Snakes =good eye sight?

  • Thread starter Evo
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  • #1
Evo
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No, no, no.

A friend sent this to me and it's just wrong. For one thing, it says dogs can't do brain surgery. Sorry, but my dog aka The Fruitbat" has been performing brain surgery on the cats for two years. He almost killed Dr Foofer. He drills holes in the sides of their heads, but I digress.

Surely there are more practical reasons for primates to have developed good eyesight than a fear of snakes.

Any thoughts?

http://www.nytimes.com/2006/09/03/opinion/03isbell.html
 

Answers and Replies

  • #2
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I'm going to wear my glasses if I'm going to be around any poisonous snakes. I can't think of a better reason to be able to see well. So maybe there's something to this. Personally I don't think it's correct, I think primates got improved sight so they could take advantage of internet porn.
 
  • #3
Moonbear
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tribdog said:
I'm going to wear my glasses if I'm going to be around any poisonous snakes. I can't think of a better reason to be able to see well. So maybe there's something to this. Personally I don't think it's correct, I think primates got improved sight so they could take advantage of internet porn.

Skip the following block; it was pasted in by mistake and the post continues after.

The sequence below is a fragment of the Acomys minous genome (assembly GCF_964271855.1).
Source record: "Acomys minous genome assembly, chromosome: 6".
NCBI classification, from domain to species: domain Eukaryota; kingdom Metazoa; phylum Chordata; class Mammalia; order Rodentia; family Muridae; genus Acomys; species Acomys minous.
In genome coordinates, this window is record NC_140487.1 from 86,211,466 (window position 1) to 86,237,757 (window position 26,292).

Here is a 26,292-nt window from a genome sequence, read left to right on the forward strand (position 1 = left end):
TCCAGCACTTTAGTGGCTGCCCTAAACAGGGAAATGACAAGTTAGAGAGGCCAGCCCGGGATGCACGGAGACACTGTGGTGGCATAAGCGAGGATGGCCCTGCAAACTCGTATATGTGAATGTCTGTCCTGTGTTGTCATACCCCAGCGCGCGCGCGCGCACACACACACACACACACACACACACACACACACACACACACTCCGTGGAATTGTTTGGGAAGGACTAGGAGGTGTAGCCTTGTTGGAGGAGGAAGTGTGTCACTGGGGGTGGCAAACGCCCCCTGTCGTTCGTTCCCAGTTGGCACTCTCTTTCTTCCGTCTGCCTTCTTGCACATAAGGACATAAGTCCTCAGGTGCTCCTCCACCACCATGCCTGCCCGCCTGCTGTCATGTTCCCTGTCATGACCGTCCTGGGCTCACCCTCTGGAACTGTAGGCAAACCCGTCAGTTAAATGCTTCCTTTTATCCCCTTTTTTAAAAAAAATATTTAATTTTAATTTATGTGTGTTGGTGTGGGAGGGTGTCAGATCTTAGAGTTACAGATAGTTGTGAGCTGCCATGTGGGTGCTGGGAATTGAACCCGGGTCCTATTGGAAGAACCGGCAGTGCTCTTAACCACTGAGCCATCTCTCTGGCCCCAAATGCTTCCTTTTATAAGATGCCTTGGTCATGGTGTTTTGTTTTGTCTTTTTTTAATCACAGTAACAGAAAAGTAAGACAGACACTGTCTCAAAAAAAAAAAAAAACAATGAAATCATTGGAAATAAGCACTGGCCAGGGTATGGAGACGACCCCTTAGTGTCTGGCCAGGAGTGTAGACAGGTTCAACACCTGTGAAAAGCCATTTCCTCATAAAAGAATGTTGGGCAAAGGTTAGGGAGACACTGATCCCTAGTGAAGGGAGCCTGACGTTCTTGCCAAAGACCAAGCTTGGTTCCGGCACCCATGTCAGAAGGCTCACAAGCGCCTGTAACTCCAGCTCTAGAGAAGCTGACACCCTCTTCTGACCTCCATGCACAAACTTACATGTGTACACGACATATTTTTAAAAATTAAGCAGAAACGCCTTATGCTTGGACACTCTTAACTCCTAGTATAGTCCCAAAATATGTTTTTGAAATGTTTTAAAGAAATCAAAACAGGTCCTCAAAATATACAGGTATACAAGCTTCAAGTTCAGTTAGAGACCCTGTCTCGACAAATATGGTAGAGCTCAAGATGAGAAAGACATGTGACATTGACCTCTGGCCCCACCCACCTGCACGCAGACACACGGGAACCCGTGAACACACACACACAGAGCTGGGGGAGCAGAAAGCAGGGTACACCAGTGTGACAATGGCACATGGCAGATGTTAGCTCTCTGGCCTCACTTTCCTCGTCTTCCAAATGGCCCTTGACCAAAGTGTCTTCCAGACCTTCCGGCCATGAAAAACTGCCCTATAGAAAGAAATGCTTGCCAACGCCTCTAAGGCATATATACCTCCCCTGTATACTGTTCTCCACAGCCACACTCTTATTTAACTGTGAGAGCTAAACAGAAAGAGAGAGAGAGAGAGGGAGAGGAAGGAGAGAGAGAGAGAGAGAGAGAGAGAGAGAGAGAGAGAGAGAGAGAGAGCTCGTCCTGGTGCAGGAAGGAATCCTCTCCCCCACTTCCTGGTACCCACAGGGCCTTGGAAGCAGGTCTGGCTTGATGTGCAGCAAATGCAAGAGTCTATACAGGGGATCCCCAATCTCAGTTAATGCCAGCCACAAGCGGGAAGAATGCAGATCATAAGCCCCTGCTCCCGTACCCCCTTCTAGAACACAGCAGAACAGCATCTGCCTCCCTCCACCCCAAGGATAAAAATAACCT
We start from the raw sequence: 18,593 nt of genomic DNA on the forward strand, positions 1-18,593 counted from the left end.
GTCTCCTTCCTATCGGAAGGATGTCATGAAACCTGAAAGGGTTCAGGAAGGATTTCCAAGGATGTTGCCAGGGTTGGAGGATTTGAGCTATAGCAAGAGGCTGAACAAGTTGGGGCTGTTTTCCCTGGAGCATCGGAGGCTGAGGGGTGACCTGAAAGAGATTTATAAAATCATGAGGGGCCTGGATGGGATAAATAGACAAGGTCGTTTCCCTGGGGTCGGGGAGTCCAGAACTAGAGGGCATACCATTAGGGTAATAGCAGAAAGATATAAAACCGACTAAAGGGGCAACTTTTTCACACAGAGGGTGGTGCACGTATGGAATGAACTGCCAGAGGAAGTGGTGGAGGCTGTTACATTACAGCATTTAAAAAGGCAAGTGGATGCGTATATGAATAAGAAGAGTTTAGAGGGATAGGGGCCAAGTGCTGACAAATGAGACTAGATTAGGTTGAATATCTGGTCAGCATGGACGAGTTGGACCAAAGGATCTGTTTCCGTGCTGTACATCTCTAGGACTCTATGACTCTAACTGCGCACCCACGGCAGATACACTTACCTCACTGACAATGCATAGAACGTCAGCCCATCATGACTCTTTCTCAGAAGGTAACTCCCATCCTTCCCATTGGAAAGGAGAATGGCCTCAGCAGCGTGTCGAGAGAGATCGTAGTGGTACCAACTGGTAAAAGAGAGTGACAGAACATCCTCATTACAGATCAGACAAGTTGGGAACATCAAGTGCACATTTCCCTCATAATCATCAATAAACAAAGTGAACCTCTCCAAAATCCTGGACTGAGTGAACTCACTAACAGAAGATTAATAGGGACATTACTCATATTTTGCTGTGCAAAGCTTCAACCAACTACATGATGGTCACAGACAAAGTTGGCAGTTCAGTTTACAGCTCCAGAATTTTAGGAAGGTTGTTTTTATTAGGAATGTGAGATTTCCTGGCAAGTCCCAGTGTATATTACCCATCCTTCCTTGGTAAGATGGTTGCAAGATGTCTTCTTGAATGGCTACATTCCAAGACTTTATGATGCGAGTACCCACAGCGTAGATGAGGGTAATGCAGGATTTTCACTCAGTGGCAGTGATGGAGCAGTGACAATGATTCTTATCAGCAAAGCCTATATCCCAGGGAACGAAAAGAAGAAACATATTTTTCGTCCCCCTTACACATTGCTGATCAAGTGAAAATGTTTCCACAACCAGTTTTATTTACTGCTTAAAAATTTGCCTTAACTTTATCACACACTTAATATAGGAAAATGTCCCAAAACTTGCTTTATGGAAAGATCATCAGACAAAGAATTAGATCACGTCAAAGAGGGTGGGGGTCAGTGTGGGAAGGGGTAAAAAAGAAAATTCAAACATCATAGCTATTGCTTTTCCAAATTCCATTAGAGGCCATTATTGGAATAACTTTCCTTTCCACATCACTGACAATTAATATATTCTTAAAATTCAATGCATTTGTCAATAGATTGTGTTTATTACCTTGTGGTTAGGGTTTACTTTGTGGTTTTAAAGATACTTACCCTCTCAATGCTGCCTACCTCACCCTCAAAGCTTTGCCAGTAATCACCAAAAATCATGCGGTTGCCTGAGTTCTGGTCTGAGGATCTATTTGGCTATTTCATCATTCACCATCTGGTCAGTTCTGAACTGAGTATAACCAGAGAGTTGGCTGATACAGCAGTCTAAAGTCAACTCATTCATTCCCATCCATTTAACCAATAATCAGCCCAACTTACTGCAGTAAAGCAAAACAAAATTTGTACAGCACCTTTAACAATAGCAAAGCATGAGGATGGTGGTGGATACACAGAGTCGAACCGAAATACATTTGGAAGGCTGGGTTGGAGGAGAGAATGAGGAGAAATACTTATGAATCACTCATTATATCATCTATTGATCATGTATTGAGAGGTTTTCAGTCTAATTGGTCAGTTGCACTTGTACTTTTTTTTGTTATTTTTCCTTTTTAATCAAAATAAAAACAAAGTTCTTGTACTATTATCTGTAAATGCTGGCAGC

Funny, I thought that's why you needed the glasses. :biggrin:
 
  • #4
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well, yeah, but I'm not a primate, I'm a primnine, baby, wanna monkey around?
 
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  • #5
Moonbear
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Some things never change. :rofl: Welcome back!
 
  • #6
Hurkyl
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Neither ate nor nine are prime.
 
  • #7
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Hurkyl said:
Neither ate nor nine are prime.
add them together
 
  • #8
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That article is completely demented. Primates developed better eyesight in order to tell good brush from inferior brush.
 
  • #9
turbo
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Just a thought - if your band of primates is going to spend a good deal of its time in trees (and avoid climbing all the way down one tree to get to the good fruit, etc in another), you're going to find ways to leap from one tree to another. Natural selection will favor the primates with the best vision, and with the best depth perception (implying steroscopic vision). While many animals can benefit from having their eyes mounted in such a way as to provide the widest field of vision (like most grazing animals), the most successful tree-dwellers would have front-mounted eyes working together, and the successful groups would be those that developed cooperative means of detecting predators and alerting one another of danger to compensate for the poorer peripheral vision of the individuals.
 
  • #10
I'm confused what was wrong with the original theory about tree dwelling and insectivorous lifestyles, that you need to suddenly implant some IMO non corelatory nonsense in there to explain vision. I'd imagine the sort of co-operative hunting that Chimpanzees indulge in is much easier with good vision too, for me all the things that give us good eyesight can already be explained by a primates environment, lifestyle and dietry requirements.
 

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